“Interpretation should involve a joint effort between reading the actual words and the context in which they are found,” Justice Robert P. Chamberlain wrote in his dissent. “To be blunt, it effectively slams the lid on the initiative process. This surely cannot be the intent of the Legislature and the people.”
Foreseeing that the court might strike down the initiative, state Senator Kevin Blackwell offered an alternative program to both Initiative 65 and Initiative 65A during the 2021 legislative session. The Mississippi Medical Cannabis Act was designed to go into effect if Initiative 65 was invalidated. It largely mirrored the voter-passed measure with a few differences, including giving oversight to the Department of Agriculture and Commerce instead of the Department of Health. But Initiative 65 supporters opposed the measure, saying it was an attempt by the legislature to supplant the citizen-approved amendment. The bill passed in the Senate but died in the House.
Blackwell did not return a request for comment on the Supreme Court decision.
The Department of Health has been drafting regulations for the medical cannabis program, but had shown signs months earlier that the process was going to strain the agency. The department wrote an amicus brief supporting Mayor Mary Hawkins Butler and the city of Madison’s challenge, saying it would be a “herculean feat” to establish rules for the new industry by the initiative’s July 1 deadline.
“The amendment touches nearly all areas of society, including healthcare, criminal justice, zoning, education, taxes, appropriations, employment, insurance, interstate commerce, advertising, public records, and legal oversight,” the Health department wrote in December, in the amicus brief. “Unless the Judicial Branch intervenes, MSDH will be forced to create a large database and write complex regulations in less than seven months.”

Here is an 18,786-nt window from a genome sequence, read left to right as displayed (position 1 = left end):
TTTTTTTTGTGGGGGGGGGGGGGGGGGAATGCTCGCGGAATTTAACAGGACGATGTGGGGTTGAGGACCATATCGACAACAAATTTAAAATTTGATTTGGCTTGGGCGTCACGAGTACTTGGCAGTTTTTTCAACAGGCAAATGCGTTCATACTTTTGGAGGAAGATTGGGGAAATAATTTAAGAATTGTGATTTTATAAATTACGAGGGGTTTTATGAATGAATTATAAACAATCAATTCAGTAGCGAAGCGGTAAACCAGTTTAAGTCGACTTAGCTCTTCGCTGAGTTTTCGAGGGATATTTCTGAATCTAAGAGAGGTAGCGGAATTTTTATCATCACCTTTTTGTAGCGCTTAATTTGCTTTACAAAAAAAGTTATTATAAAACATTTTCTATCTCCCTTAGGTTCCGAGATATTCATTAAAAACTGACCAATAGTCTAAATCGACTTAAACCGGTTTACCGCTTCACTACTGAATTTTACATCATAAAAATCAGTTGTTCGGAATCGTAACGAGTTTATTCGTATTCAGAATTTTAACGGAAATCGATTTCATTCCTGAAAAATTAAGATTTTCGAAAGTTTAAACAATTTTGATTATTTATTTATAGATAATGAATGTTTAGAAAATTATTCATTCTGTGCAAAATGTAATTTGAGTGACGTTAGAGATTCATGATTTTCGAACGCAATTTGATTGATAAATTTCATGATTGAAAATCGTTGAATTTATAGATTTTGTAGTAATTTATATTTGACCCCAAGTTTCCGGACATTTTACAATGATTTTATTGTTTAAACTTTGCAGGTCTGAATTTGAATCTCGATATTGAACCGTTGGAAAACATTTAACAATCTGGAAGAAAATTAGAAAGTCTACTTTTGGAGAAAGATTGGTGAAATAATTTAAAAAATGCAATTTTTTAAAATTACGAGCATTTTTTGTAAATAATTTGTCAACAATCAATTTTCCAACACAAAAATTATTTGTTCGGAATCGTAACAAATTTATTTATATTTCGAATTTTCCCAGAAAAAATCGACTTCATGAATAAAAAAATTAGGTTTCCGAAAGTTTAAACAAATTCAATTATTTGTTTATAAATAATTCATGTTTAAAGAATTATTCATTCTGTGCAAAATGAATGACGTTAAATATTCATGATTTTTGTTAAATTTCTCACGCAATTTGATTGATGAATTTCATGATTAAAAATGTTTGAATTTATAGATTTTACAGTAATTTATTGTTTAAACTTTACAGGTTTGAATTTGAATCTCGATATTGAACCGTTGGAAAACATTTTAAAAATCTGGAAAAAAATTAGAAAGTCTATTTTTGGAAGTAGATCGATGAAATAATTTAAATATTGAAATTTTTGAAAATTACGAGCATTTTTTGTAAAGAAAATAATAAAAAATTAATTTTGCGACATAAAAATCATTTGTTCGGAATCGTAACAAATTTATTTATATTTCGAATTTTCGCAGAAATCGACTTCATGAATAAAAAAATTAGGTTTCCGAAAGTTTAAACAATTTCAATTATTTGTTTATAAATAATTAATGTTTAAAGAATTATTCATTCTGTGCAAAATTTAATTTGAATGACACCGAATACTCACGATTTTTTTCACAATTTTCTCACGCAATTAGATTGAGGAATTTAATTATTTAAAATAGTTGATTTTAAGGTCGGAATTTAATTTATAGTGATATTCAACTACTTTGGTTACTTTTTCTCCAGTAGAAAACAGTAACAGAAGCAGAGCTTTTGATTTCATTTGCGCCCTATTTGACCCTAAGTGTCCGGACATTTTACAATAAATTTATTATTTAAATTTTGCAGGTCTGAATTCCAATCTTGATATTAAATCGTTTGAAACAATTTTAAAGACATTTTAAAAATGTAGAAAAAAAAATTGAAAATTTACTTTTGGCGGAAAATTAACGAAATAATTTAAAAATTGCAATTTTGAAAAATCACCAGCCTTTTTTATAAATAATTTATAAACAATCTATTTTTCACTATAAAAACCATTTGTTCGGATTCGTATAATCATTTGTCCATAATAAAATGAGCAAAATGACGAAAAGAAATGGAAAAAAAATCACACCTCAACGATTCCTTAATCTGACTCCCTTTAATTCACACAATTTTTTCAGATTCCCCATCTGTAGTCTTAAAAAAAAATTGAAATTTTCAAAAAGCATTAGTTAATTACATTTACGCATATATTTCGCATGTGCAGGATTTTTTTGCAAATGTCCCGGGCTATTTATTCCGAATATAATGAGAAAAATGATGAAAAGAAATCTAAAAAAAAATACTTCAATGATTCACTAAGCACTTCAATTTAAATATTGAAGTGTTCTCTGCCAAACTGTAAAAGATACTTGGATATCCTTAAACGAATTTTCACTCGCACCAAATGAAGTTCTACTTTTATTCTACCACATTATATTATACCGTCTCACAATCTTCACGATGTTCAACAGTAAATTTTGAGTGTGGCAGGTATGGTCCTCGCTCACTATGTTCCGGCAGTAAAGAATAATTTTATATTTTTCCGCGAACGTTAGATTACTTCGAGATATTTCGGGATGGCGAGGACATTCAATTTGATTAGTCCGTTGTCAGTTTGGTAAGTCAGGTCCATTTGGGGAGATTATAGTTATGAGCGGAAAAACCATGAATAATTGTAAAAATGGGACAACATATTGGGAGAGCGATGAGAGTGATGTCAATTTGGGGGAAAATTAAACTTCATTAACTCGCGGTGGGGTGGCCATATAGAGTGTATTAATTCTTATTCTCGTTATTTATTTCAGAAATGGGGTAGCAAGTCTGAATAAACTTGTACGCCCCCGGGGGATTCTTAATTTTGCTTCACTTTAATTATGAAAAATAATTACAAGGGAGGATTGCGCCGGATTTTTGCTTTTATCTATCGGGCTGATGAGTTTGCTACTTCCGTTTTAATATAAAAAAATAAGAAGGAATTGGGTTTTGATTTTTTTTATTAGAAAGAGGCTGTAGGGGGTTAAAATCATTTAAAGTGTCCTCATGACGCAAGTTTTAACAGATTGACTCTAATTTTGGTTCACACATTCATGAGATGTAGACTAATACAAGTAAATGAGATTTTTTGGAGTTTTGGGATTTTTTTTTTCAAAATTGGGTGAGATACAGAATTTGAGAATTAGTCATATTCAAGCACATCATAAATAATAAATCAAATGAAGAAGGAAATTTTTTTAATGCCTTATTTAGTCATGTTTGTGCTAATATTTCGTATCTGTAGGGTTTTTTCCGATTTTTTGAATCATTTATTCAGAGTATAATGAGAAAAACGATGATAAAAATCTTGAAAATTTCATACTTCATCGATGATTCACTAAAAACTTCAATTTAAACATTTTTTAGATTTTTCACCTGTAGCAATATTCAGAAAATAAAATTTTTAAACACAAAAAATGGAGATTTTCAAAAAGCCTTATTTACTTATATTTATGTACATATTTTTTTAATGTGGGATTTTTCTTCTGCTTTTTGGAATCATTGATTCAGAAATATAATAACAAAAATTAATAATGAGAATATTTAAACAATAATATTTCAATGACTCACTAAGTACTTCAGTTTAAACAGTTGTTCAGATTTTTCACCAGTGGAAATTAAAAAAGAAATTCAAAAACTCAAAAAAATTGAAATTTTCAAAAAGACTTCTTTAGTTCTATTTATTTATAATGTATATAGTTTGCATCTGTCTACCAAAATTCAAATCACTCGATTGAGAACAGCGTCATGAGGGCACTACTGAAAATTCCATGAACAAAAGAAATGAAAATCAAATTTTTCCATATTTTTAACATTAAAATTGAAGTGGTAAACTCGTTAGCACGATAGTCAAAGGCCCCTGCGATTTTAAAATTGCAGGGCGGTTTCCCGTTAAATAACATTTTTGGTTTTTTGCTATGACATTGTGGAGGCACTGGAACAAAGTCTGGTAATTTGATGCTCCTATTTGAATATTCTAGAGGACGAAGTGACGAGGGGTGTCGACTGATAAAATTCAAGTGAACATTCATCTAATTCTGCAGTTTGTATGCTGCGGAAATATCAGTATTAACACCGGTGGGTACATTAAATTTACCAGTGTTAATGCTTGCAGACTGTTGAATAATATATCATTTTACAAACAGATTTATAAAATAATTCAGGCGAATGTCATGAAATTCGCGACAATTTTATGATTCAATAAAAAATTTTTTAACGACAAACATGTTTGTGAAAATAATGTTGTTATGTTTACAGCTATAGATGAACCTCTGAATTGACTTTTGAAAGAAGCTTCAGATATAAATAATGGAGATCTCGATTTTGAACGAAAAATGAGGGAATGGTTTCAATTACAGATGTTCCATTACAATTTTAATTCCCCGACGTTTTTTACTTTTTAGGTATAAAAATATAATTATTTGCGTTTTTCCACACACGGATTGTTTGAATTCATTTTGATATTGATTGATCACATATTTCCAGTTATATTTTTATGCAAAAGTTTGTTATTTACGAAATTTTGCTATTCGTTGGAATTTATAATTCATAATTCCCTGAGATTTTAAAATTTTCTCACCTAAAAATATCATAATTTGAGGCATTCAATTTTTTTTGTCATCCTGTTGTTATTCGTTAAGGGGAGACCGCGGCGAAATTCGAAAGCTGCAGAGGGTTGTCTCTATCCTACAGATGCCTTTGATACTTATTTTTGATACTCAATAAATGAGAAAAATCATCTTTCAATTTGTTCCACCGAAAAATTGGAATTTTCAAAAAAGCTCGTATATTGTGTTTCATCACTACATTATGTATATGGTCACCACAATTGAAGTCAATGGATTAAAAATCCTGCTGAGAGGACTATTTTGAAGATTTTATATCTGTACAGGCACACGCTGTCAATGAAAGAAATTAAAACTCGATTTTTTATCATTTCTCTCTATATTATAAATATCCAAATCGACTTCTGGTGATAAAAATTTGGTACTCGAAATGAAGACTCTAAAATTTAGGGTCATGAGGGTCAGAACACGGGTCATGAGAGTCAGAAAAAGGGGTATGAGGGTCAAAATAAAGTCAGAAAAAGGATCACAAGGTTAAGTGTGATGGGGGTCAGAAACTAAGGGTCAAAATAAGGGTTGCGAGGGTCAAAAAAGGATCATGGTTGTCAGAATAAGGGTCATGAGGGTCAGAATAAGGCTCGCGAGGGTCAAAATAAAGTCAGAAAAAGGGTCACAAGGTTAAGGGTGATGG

Richard Gershon, a professor and former dean of the University of Mississippi School of Law, supports medical cannabis legalization but admits that the Department of Health may not have been equipped to create the system. “There are some logistical problems that I think need to be worked out,” he told Cannabis Wire. “But those are things that can be worked out.”
Gershon expressed disappointment at the Supreme Court’s decision but believes the legislature will take the issue up again. That too raises concerns for him. “I am worried that they will create one that benefits big companies and will keep smaller businesses out of the mix,” he said.
Even with its status up in the air, the potential for a cannabis industry in Mississippi was attracting interest. Denver-based GrowGeneration, a hydroponic and organic gardening store, announced it had signed a lease for a 40,000-square-foot warehouse in Jackson on April 27, less than two weeks after justices heard oral arguments challenging the medical cannabis program. The company has stores in twelve states.
“Mississippi is exactly the kind of new and emerging cannabis market GrowGen is looking to enter,” Darren Lampert, CEO of GrowGeneration said in a statement announcing the Jackson lease.
The 2021 legislative effort, the Mississippi Medical Cannabis Act, appeared to favor big cannabis businesses in its first draft. The bill initially proposed an upfront fee of $20,000 for dispensary licenses, with an annual renewal fee of $10,000. It also proposed a $200,000 license application fee for cultivation and processing facilities. A later draft reduced those costs significantly.